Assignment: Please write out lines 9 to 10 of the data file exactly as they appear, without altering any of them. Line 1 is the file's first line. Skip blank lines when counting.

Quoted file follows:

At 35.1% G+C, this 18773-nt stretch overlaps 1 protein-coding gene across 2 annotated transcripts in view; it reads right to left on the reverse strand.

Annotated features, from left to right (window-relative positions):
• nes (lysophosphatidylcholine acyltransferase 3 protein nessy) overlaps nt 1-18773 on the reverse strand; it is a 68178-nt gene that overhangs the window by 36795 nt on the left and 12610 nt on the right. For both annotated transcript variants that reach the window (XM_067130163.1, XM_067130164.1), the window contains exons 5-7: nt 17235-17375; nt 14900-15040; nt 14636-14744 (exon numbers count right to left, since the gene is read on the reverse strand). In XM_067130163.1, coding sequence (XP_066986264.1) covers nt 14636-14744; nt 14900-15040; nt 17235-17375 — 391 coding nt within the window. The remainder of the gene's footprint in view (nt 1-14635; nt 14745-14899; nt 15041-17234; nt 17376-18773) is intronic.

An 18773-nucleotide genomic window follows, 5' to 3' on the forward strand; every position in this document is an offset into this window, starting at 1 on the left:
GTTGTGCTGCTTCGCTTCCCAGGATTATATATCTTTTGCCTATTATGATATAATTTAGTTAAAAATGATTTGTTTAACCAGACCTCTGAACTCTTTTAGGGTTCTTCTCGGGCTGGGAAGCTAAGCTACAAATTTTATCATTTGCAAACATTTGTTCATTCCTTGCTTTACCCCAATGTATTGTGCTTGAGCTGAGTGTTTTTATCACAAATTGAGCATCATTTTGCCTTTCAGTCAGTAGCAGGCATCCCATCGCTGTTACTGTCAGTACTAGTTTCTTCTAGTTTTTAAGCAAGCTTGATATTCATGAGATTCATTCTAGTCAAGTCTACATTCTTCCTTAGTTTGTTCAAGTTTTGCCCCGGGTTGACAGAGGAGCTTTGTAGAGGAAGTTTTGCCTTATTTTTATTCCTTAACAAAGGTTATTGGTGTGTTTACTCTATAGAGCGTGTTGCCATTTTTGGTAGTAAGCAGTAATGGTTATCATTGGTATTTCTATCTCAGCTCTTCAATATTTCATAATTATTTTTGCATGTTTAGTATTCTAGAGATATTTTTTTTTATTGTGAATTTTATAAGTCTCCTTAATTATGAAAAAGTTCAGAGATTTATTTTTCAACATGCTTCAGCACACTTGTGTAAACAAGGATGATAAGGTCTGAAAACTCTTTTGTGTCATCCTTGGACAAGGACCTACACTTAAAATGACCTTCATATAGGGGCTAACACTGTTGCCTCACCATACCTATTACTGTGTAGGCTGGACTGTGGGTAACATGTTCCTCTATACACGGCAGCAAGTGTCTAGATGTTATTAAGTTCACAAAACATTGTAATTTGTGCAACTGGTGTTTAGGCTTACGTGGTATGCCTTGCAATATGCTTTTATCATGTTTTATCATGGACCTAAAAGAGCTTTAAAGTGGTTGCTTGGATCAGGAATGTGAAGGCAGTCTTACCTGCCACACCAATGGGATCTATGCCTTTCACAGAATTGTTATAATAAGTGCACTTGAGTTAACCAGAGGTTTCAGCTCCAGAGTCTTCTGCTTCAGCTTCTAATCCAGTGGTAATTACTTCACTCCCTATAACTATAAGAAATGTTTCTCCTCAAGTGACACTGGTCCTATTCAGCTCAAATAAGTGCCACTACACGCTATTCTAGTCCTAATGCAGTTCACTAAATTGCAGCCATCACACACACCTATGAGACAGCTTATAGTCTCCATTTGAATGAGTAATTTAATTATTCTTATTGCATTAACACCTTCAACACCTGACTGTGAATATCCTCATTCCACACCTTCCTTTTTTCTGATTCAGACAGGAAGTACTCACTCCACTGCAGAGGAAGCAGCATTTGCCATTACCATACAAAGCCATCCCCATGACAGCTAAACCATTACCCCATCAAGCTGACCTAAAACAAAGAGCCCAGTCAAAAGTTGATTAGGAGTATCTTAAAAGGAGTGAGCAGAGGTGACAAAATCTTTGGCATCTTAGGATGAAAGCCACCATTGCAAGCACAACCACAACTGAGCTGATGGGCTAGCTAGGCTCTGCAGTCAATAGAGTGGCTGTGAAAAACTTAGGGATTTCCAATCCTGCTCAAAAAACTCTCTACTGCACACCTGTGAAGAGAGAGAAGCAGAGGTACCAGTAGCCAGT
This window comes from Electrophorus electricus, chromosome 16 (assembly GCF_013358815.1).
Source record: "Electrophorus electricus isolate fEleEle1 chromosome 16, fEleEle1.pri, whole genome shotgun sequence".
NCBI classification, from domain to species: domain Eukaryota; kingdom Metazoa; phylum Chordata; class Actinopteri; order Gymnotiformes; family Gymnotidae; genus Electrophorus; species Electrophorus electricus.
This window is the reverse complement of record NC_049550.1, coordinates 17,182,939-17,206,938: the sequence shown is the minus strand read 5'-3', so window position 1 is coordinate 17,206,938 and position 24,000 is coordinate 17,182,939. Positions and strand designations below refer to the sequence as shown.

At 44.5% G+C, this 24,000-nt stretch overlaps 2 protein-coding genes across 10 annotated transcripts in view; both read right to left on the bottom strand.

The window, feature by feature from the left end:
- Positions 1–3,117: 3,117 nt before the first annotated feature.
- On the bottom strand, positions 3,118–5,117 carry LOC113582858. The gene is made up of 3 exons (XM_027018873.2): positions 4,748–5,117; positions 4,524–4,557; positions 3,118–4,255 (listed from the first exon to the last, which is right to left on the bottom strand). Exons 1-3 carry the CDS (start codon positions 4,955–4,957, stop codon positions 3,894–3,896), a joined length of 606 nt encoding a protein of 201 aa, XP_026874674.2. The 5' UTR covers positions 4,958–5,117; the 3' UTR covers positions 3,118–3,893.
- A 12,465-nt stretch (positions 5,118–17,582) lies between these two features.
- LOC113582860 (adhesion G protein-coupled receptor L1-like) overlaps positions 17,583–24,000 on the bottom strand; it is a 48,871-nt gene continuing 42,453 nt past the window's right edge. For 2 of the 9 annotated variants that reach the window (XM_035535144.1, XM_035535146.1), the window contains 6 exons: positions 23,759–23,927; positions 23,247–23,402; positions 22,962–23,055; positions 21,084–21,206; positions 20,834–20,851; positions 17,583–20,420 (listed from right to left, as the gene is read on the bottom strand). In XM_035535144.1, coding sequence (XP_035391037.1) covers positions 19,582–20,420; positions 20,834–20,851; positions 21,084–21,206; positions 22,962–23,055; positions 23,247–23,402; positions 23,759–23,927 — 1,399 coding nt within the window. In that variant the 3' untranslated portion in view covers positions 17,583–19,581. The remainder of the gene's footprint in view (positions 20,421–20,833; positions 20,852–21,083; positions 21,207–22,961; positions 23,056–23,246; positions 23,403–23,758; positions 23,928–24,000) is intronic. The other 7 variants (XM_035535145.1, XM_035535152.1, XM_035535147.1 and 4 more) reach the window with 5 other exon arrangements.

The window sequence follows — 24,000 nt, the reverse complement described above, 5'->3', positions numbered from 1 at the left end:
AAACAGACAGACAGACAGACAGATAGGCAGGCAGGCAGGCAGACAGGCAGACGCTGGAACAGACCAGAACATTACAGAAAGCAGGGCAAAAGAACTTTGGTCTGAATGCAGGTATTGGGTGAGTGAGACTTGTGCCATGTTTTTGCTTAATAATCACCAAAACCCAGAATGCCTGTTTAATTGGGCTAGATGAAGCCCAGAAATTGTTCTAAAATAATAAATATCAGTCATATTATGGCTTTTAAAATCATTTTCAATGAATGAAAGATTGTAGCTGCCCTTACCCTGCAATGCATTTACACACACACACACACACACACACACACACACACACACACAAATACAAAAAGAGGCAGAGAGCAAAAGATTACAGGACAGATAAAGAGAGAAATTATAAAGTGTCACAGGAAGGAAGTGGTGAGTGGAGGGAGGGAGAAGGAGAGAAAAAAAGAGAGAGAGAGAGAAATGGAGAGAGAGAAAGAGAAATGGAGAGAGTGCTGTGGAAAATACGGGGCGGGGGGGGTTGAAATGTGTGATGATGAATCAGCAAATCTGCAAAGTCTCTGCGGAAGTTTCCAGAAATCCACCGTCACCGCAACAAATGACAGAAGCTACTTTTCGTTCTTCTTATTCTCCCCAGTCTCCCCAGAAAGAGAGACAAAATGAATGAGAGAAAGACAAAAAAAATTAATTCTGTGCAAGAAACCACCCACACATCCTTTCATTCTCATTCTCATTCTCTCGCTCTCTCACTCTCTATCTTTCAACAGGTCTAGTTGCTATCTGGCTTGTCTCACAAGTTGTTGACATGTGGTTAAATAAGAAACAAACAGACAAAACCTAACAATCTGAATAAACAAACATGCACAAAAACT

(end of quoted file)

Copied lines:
This window is the reverse complement of record NC_049550.1, coordinates 17,182,939-17,206,938: the sequence shown is the minus strand read 5'-3', so window position 1 is coordinate 17,206,938 and position 24,000 is coordinate 17,182,939. Positions and strand designations below refer to the sequence as shown.

At 44.5% G+C, this 24,000-nt stretch overlaps 2 protein-coding genes across 10 annotated transcripts in view; both read right to left on the bottom strand.